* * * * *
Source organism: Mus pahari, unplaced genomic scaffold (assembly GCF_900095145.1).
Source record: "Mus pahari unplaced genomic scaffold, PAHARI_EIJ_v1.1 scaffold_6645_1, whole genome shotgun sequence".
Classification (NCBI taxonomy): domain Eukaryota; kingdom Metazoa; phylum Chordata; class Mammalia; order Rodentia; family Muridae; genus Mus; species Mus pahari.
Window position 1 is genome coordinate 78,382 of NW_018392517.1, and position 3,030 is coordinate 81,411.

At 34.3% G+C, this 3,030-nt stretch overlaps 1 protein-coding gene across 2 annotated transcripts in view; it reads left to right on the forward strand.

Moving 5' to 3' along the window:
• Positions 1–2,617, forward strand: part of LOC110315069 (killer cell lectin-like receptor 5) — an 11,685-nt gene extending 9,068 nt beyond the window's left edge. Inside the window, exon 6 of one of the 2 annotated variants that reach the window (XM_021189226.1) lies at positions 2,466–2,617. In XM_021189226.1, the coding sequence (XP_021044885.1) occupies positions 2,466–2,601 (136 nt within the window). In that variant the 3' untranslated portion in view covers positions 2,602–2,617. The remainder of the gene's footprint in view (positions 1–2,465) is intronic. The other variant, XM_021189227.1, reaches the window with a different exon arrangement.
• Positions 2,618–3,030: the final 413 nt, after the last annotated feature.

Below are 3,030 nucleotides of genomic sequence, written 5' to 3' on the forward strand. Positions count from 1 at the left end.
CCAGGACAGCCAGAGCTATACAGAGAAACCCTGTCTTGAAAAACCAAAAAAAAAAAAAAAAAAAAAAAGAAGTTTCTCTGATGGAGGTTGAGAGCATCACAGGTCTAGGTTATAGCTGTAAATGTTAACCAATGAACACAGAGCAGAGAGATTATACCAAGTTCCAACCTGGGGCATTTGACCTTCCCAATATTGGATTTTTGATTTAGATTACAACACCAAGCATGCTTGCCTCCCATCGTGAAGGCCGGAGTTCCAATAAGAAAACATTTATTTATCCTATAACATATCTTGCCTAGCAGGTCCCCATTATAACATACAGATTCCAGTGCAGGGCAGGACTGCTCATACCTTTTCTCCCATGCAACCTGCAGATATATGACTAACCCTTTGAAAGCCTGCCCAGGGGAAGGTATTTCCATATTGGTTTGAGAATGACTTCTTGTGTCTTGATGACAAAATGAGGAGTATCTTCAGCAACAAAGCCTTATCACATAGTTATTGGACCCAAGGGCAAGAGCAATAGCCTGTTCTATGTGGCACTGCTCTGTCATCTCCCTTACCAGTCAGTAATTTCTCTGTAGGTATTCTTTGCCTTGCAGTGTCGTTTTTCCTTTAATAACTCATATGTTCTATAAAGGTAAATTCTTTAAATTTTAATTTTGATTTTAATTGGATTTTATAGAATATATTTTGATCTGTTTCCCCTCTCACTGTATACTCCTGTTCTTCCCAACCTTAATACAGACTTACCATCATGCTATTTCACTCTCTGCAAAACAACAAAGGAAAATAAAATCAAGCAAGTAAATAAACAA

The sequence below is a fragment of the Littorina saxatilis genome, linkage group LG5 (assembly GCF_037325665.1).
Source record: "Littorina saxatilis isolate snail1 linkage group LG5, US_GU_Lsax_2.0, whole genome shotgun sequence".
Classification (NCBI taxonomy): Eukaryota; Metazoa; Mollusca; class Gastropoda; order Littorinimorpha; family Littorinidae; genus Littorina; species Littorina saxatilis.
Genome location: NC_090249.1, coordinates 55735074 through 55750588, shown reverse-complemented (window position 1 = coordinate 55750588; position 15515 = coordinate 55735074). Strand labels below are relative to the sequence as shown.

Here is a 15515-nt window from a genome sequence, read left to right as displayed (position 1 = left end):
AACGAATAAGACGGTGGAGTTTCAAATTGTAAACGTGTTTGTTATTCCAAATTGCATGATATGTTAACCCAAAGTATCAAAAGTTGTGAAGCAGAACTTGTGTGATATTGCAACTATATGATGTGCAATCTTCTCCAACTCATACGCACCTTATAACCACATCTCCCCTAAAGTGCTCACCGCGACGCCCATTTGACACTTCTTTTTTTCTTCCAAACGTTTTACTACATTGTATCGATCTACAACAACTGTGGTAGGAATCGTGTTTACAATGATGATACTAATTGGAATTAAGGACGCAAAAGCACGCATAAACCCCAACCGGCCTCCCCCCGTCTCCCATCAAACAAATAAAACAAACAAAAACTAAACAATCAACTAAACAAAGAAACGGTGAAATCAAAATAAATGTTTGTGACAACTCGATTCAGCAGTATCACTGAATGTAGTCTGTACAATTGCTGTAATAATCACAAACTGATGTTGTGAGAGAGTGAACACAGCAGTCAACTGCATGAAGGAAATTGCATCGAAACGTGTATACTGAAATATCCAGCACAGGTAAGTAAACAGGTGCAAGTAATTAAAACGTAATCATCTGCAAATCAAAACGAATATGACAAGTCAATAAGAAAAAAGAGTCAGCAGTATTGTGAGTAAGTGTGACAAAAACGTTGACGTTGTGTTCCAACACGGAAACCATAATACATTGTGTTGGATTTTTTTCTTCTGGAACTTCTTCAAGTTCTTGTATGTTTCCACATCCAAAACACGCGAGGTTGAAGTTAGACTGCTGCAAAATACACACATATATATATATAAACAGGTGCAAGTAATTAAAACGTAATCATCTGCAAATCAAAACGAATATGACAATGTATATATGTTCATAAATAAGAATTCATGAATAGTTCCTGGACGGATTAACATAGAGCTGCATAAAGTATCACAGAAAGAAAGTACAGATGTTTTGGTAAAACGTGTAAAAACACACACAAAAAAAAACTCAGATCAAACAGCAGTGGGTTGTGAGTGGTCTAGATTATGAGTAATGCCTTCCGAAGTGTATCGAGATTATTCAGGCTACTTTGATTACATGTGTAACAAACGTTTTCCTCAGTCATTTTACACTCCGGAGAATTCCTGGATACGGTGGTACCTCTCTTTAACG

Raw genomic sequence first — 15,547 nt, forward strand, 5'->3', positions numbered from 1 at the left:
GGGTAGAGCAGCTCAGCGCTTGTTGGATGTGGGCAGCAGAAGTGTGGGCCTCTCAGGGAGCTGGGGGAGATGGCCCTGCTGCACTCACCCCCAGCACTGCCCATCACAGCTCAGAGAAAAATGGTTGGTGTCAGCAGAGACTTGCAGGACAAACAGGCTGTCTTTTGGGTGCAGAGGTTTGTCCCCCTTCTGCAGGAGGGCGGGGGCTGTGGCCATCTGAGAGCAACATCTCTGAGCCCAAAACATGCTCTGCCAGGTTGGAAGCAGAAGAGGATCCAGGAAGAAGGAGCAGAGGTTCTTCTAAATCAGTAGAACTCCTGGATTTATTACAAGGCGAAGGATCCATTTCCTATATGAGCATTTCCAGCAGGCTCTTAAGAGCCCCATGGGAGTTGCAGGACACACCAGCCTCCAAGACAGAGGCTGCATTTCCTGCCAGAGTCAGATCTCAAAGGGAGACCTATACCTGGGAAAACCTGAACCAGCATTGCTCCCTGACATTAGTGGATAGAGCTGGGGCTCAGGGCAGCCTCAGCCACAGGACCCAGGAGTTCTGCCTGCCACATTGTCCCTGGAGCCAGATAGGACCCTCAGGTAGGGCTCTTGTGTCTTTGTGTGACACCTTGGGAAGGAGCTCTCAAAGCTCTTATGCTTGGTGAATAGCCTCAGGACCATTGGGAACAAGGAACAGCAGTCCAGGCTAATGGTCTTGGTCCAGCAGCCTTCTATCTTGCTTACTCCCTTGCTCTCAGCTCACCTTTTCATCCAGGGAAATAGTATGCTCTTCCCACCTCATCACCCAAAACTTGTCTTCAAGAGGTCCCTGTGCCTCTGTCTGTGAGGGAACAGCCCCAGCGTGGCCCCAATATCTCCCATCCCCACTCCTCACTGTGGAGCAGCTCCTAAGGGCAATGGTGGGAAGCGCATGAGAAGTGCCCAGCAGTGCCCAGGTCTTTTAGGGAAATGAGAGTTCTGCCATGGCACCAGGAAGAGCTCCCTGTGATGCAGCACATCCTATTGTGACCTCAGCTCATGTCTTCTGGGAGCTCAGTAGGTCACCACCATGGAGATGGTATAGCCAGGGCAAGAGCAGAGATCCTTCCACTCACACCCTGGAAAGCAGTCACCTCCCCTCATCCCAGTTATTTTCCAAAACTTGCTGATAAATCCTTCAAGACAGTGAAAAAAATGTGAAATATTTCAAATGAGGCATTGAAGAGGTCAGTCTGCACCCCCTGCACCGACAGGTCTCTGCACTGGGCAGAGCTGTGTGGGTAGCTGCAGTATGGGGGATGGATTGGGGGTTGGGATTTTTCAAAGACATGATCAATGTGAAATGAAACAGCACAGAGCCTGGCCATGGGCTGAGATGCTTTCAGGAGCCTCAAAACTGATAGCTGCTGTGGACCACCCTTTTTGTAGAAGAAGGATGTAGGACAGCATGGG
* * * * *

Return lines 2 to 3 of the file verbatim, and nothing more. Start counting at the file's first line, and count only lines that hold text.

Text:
Source record: "Mus pahari unplaced genomic scaffold, PAHARI_EIJ_v1.1 scaffold_6645_1, whole genome shotgun sequence".
Classification (NCBI taxonomy): domain Eukaryota; kingdom Metazoa; phylum Chordata; class Mammalia; order Rodentia; family Muridae; genus Mus; species Mus pahari.